• Remove personal information like your phone number and home address from your social media profile.
  • Use strong passwords and security questions for your online accounts.

Advertisement Scams

While there are legitimate businesses online, scammers can create fake ones too. Social media is often used to promote faux products, job offers, and deals that are too good to be true. Scammers will use enticing ads in an attempt to capture your attention and personal information. Trust your gut and don’t get fooled. Steer clear of these indicators of fraudulent ads and businesses. 

Warning signs of fake ad scams: 

  • Offer seems too good to be true or offered at an exponentially low price.
  • Poor quality product images; spelling or grammatical errors.
  • Ask you to pay a fee to complete a job application or start in the role.

Don't get scammed - follow these tips:

  • Don’t click on suspicious looking ads or other links.
  • Do a Google search of products and compare pricing with other online retailers.
  • Check online reviews and complaints about the business or company.

Imposter Scams

Social media scammers often pose as someone else to gain your trust. An example can be pretending to be someone you know like a friend, family member, or company you do business with. Look for these signs and take the appropriate safety measures to avoid imposter scams.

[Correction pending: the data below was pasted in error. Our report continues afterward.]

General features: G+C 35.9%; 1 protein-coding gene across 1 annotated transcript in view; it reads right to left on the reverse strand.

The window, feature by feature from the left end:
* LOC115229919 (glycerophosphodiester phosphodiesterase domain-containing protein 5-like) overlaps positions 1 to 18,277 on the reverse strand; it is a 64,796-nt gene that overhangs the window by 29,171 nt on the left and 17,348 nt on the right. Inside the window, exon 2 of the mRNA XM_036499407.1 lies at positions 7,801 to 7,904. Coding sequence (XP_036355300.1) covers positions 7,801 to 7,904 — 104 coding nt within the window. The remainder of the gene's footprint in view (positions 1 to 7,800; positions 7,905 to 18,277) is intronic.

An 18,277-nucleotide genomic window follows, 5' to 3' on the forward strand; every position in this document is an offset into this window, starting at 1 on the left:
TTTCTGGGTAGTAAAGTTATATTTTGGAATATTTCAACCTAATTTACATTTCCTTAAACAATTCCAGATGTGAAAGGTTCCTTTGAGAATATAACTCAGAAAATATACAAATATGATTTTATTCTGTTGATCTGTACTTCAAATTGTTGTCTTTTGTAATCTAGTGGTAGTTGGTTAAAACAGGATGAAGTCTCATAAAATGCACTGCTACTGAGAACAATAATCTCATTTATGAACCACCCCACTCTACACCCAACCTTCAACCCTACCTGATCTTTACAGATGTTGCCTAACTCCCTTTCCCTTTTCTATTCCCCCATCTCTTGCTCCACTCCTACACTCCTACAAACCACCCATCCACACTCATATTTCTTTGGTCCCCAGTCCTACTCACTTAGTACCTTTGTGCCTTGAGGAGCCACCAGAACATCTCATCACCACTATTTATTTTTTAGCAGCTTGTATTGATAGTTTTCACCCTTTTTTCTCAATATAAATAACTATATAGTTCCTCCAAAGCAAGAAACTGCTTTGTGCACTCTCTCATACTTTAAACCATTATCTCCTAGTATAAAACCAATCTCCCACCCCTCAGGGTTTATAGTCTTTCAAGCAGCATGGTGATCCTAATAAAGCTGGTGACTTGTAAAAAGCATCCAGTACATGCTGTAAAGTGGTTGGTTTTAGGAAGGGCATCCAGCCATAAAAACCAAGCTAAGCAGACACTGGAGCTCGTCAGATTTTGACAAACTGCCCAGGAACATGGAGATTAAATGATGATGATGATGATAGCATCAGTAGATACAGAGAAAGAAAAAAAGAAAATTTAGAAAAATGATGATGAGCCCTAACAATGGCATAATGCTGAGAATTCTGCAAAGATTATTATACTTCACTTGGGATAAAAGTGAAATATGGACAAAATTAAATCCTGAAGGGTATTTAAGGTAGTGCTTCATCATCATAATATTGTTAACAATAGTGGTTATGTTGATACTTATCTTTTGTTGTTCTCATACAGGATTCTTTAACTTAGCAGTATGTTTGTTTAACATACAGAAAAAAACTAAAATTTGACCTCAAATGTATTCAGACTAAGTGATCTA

Warning signs of imposter scams: 

  • You get a message from a friend or family member asking you to send money or another suspicious request.
  • You receive urgent notification of money owed that threatens legal action if you don’t pay immediately.
  • Someone is asking you to send money via wire transfer, gift card, cryptocurrency or via mobile payment (Venmo®, Cash App, or Zelle®).

Don't get scammed - follow these tips:

  • If you believe you may know the person reaching out, call them to verify.
  • Remember, legitimate businesses will never pressure you to make an immediate decision; resist the urge to act quickly.
  • Never send money to someone you don’t know, think you may know but aren’t certain, or someone you've only met online..